Siddiqui's lawyers argued that her fingerprints were not on the weapon and that there was no forensic evidence suggesting that she had fired the gun. The following day Associated Press reported that an Afghan police chief had described an argument between the Afghan police and the US soldiers over handing a woman prisoner over to the US. He said that the argument had escalated and the soldiers had opened fire when the woman was in the room. He later denied this account.
Another explanation might be that Siddiqui was shot during her arrest and the later events were concocted to explain her injuries. All we know is that she was shot by a US soldier using his own weapon.
Shortly afterwards Siddiqui was flown to the US. She has been in solitary confinement ever since. It's hardly surprising that by her trial in February 2010 she had severe mental health problems. She was tried with the attempted murder of, and assault on, the soldiers. She made a number of angry and emotional outbursts during the trial, some of which was seized on by the press as anti-semitic, although they appear to be comments against Israel and the US government, not against Jews.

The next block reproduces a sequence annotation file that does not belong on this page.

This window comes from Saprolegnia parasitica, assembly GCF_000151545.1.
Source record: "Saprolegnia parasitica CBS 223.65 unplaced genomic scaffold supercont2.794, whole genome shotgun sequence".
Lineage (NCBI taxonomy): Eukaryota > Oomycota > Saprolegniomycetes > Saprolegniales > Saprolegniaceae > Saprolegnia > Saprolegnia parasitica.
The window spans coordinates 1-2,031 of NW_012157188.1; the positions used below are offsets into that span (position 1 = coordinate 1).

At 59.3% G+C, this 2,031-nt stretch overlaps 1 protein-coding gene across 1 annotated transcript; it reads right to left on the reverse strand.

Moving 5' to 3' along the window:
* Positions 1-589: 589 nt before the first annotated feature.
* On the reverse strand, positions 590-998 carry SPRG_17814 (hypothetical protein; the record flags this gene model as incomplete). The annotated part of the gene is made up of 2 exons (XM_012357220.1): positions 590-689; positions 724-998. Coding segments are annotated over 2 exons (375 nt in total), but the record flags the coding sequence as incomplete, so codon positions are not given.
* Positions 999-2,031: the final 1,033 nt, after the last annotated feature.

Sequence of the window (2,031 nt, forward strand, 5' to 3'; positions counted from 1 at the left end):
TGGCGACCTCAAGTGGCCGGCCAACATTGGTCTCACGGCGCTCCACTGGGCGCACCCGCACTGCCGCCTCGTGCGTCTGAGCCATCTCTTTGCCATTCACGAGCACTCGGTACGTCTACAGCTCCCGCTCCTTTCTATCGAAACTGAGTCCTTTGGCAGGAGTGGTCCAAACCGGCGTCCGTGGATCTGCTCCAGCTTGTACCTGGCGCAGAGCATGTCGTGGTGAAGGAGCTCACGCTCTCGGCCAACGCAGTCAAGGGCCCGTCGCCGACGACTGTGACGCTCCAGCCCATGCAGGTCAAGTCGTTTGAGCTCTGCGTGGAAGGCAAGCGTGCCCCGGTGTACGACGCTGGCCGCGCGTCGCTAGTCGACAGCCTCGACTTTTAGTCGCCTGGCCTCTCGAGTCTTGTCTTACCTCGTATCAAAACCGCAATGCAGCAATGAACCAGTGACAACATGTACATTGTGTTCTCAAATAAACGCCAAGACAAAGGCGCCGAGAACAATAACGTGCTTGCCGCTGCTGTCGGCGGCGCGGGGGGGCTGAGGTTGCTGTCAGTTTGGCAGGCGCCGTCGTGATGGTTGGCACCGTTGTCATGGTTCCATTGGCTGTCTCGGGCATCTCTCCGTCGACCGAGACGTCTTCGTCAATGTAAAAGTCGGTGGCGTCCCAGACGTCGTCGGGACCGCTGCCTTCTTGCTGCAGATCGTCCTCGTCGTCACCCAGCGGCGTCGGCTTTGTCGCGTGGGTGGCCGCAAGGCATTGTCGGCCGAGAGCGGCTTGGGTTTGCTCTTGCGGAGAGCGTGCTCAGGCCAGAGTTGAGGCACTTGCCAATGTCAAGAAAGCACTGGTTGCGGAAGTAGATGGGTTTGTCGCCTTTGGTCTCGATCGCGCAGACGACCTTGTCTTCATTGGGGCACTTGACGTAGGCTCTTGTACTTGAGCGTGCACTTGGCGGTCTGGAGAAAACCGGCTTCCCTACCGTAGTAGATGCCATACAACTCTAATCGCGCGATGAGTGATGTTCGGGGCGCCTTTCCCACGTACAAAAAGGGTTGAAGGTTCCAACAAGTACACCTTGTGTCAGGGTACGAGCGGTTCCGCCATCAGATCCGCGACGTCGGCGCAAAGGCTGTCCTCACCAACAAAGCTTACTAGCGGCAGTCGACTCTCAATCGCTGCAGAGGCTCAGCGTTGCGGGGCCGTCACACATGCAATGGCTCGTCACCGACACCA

During the trial she was constantly referred to as "Lady al-Qaida" in the US media.
She was sentenced seemingly not for the offences of which she was convicted but for the innuendo surrounding her case. We do not know what views Siddiqui may or may not have.
All we know is that she has not been treated according to the rule of law or received due process. The circumstances of her arrest, her trial and her punitive sentence are extremely concerning.
Siddiqui's family and supporters are calling for her release or for her to be transferred to Pakistan so that she can serve her sentence close to her family.
Full Article here
Liz Davies is a barrister, labour movement activist and chairwoman of the Haldane Society of Socialist Lawyers